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EX-32.2 - CERTIFICATION OF CHIEF FINANCIAL OFFICER - ALASKA AIR GROUP, INC.alk10-q22017ex322.htm
EX-32.1 - CERTIFICATION OF CHIEF EXECUTIVE OFFICER - ALASKA AIR GROUP, INC.alk10-q22017ex321.htm
EX-31.2 - CERTIFICATION OF CHIEF FINANCIAL OFFICER - ALASKA AIR GROUP, INC.alk10-q22017ex312.htm
EX-31.1 - CERTIFICATION OF CHIEF EXECUTIVE OFFICER - ALASKA AIR GROUP, INC.alk10-q22017ex311.htm
EX-3.1 - EXHIBIT 3.1 - ALASKA AIR GROUP, INC.alk10-q22017ex31.htm


UNITED STATES
SECURITIES AND EXCHANGE COMMISSION
WASHINGTON, DC 20549
 
FORM 10-Q
 

x    QUARTERLY REPORT PURSUANT TO SECTION 13 OR 15(d) OF THE SECURITIES EXCHANGE ACT OF 1934

For the quarterly period ended June 30, 2017
 
OR

¨    TRANSITION REPORT PURSUANT TO SECTION 13 OR 15(d) OF THE SECURITIES EXCHANGE ACT OF 1934

 For the transition period from                      to                      

Commission File Number 1-8957
ALASKA AIR GROUP, INC.
 
Delaware
 
91-1292054
(State of Incorporation)
 
(I.R.S. Employer Identification No.)

 
19300 International Boulevard, Seattle, Washington 98188
Telephone: (206) 392-5040

 Indicate by check mark whether the registrant (1) has filed all reports required to be filed by Section 13 or 15(d) of the Securities Exchange Act of 1934 during the preceding 12 months (or for such shorter period that the registrant was required to file such reports), and (2) has been subject to such filing requirements for the past 90 days.    Yes x  No ¨ 

Indicate by check mark whether the registrant has submitted electronically and posted on its corporate Web site, if any, every Interactive Data File required to be submitted and posted pursuant to Rule 405 of Regulation S-T (§232.405 of this chapter) during the preceding 12 months (or for such shorter period that the registrant was required to submit and post such files). Yes x No ¨
 
Indicate by check mark whether the registrant is a large accelerated filer, an accelerated filer, a non-accelerated filer, smaller reporting company, or an emerging growth company. See the definitions of “large accelerated filer,” "accelerated filer," "smaller reporting company," and "emerging growth company" in Rule 12b-2 of the Exchange Act.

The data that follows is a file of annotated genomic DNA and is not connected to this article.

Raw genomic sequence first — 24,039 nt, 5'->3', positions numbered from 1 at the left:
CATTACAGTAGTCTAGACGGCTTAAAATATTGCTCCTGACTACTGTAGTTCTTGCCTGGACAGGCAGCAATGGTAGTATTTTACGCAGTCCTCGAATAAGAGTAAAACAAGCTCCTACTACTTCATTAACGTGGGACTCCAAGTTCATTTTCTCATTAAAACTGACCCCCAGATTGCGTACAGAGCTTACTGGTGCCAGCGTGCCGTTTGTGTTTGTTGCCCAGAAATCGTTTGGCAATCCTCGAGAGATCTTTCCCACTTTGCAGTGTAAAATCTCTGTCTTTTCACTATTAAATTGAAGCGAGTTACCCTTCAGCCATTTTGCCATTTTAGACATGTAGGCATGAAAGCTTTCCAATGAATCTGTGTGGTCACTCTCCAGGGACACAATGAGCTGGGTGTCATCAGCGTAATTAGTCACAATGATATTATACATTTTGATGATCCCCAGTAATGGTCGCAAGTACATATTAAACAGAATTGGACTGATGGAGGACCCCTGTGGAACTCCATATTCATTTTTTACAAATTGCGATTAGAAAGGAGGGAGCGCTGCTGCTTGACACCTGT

Large accelerated filer   x
Accelerated filer  ¨
Non-accelerated filer   ¨ 
(Do not check if a smaller reporting company)
Smaller reporting company   ¨
Emerging growth company   ¨

If an emerging growth company, indicate by checkmark if the registrant has elected not to use the extended transition period for complying with any new or revised financial accounting standards provided pursuant to Section 13(a) of the Exchange Act.   ¨

Indicate by check mark whether the registrant is a shell company (as defined in Rule 12b-2 of the Exchange Act.): Yes ¨ No x
 
The registrant has 123,525,463 common shares, par value $0.01, outstanding at July 31, 2017.




ALASKA AIR GROUP, INC.
FORM 10-Q FOR THE QUARTER ENDED JUNE 30, 2017

 TABLE OF CONTENTS


As used in this Form 10-Q, the terms “Air Group,” the "Company," “our,” “we” and "us" refer to Alaska Air Group, Inc. and its subsidiaries, unless the context indicates otherwise. Alaska Airlines, Inc., Virgin America Inc. and Horizon Air Industries, Inc. are referred to as “Alaska,” "Virgin America" and “Horizon” and together as our “airlines.”
 

2




CAUTIONARY NOTE REGARDING FORWARD-LOOKING STATEMENTS
 
Cautionary Note Regarding Forward-Looking Statements
In addition to historical information, this Form 10-Q contains forward-looking statements within the meaning of Section 27A of the Securities Act of 1933, as amended, Section 21E of the Securities Exchange Act of 1934, as amended, and the Private Securities Litigation Reform Act of 1995. Forward-looking statements are those that predict or describe future events or trends and that do not relate solely to historical matters. You can generally identify forward-looking statements as statements containing the words "believe," "expect," "will," "anticipate," "intend," "estimate," "project," "assume" or other similar expressions, although not all forward-looking statements contain these identifying words. Forward-looking statements involve risks and uncertainties that could cause actual results to differ materially from historical experience or the Company’s present expectations. Some of the things that could cause our actual results to differ from our expectations are: